During the excavation works at the site of the castle of the Teutonic Knights in the Polish town of Pasłęk last year, archaeologists discovered the traces of an underground tunnel. It supposedly connected the fourteenth century castle with the nearby Gothic Church of St. Bartholomew in the Middle Ages.
"Four meters below ground level, and thus still below the level of the basement we found a room. The tunnel, which can connect the castle with the church," Dr. Jacek Wysocki from the Institute of Archaeology at the University of Cardinal Stefan Wyszynski in Warsaw, who led the archaeological work, told Polish TVN24 news channel.
The archeologists had read about the existence of the tunnel in historical studies, but until now there was no conclusive evidence that it actually existed.
The excavation revealed that the dungeons do in fact exist, and are in a good enough condition to be shown to visitors. The authorities have already agreed to new works in the hope it can become another tourist attraction, according to city Mayor Wieslaw Śniecikowski.
According to different legends of the town, there might have been a much longer tunnel which could have led from the castle towards the river and the village of Robity. However, current geophysical surveys have not confirmed its existence.
The archeologists suggest that the corridors might hide the treasures of Russia's mythical Amber Room, as well as many other secrets.
At the end of World War II, due to the dire situation on the eastern front and threats of Allied Forces' air raids, the Germans evacuated from the city of Königsberg (a city in the monastic state of the Teutonic Knights, the Duchy of Prussia, the Kingdom of Prussia and Germany until 1946; after being largely destroyed in World War II by Allied Forces, it was then transferred to Russia and renamed Kaliningrad) many valuable museum collections and documents.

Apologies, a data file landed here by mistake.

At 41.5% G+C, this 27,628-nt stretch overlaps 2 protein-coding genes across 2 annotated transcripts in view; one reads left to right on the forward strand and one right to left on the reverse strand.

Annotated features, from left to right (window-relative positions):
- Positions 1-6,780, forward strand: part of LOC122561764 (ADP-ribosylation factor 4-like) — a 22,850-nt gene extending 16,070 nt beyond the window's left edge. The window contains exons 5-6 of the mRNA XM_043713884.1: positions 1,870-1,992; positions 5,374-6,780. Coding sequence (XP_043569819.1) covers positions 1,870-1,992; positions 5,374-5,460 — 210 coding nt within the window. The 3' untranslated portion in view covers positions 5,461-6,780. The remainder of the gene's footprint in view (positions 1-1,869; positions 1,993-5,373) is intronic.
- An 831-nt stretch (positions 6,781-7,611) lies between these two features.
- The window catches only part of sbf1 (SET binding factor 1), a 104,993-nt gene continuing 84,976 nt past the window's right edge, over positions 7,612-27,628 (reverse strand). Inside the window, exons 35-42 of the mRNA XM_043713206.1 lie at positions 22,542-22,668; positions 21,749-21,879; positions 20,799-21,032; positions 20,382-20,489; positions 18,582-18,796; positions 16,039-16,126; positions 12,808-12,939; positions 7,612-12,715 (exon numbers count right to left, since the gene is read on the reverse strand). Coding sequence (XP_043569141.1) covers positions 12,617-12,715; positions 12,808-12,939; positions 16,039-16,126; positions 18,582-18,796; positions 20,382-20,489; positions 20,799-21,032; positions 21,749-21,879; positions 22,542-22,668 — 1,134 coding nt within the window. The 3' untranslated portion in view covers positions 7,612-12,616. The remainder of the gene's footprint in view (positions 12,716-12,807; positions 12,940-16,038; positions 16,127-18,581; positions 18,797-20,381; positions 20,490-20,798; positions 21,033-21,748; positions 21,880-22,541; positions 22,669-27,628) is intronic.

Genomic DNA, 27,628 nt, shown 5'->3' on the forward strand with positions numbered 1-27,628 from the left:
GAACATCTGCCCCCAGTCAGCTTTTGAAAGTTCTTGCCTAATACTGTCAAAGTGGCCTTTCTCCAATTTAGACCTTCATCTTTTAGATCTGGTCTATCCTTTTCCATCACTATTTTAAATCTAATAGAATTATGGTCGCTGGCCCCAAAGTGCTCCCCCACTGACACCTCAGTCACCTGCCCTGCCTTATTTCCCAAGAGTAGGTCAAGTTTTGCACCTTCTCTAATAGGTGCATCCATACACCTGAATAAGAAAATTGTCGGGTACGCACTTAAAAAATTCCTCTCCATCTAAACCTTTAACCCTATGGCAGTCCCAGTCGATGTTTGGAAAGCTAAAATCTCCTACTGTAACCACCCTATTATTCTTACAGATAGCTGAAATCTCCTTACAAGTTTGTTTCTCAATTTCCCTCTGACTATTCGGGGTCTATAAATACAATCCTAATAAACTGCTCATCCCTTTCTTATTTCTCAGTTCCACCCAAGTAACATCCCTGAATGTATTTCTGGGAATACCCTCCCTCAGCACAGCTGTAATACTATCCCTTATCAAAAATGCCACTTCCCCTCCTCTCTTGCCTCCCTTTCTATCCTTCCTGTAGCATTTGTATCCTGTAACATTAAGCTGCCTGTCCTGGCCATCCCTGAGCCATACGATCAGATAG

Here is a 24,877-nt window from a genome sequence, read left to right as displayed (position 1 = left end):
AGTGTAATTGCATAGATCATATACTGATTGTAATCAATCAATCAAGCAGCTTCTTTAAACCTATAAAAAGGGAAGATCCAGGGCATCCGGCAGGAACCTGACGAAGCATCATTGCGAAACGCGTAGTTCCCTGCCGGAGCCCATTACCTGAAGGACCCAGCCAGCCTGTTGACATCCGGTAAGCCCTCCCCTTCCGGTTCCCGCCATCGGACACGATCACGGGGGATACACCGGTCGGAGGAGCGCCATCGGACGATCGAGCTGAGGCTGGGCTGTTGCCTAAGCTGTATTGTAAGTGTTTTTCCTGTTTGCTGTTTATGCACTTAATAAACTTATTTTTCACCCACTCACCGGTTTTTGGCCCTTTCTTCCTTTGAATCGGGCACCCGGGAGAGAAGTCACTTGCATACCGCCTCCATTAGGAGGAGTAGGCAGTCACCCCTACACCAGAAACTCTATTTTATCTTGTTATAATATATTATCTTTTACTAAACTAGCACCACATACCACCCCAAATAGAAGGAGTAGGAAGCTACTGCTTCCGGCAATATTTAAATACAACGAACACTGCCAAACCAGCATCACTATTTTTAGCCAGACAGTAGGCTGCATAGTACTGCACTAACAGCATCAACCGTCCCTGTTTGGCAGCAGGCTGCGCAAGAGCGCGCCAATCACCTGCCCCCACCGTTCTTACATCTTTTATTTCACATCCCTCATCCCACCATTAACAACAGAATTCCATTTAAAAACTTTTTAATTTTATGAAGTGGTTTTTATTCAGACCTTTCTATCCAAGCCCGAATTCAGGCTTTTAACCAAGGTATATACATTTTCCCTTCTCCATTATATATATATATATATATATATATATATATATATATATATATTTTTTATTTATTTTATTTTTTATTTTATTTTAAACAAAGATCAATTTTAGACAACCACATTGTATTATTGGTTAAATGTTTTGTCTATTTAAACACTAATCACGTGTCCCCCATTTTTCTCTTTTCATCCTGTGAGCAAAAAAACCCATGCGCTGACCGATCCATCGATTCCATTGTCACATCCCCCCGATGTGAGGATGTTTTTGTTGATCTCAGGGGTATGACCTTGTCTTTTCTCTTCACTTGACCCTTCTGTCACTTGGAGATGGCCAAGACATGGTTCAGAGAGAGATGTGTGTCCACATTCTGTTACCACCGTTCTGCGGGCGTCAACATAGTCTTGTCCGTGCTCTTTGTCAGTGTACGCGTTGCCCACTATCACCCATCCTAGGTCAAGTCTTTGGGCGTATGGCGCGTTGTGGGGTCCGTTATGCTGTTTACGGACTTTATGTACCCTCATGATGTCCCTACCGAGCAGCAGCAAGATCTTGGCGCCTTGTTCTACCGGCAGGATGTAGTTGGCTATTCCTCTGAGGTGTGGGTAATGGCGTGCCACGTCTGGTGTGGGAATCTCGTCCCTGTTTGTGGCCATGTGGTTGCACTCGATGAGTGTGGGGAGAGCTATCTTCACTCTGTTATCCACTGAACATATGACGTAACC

Part of the relics were deposited or concealed in the East Prussian estates, also in the vicinity of Pasłęk. Most of the post-German collections were taken away or destroyed in the late years of the war.
Polish TVN24 says that the Polish government failed to save, among others, nearly 20 thousand manuscripts and ancient prints of Königsberg, hidden near Pasłęk. Among the most valuable element of the library was the so-called Silver Library of Prince Albrecht of Prussia, dating back to the sixteenth century. A monument to Renaissance goldsmiths, it was considered unique in the world.
Just a few years ago, when there were excavations on the site, archeologists found various items and ceramics with the signatures of the museum of Königsberg.
As to why the legendary Amber Room would be also hidden in Paslek, Dr. Wysocki said that there are known eyewitness, who in autumn of 1944 saw the trucks loaded with boxes enter the courtyard of the castle at night and leave empty.
Paslek is also associated with Erich Koch, Gauleiter of East Prussia, convicted by the authorities to the death penalty. However it had never been implemented as, due to reports, he had managed to convince the authorities that he knew the whereabouts of the Amber Room and other treasures.
Koch however died in prison back in 1986, taking all his secrets with him.
There have been various attempts to discover the Amber Room since the end of the Second World War.
There are at least 15 theories regarding its location, with experts suggesting that the Amber Room may be hidden somewhere in Russia's Kaliningrad region, Germany, Poland, the Czech Republic, and even at the bottom of the Baltic Sea. None of these have ever been confirmed.
The Amber Room, a chamber decorated in amber panels backed with gold leaf and mirrors, was originally built for the Catherine Palace of Tsarskoye Selo near Saint Petersburg.
The chamber was constructed in the 18th century and was lost during World War II after being looted by Nazi German forces – the Amber Room that is currently available on display is in fact a reconstruction which was only completed in 2003.
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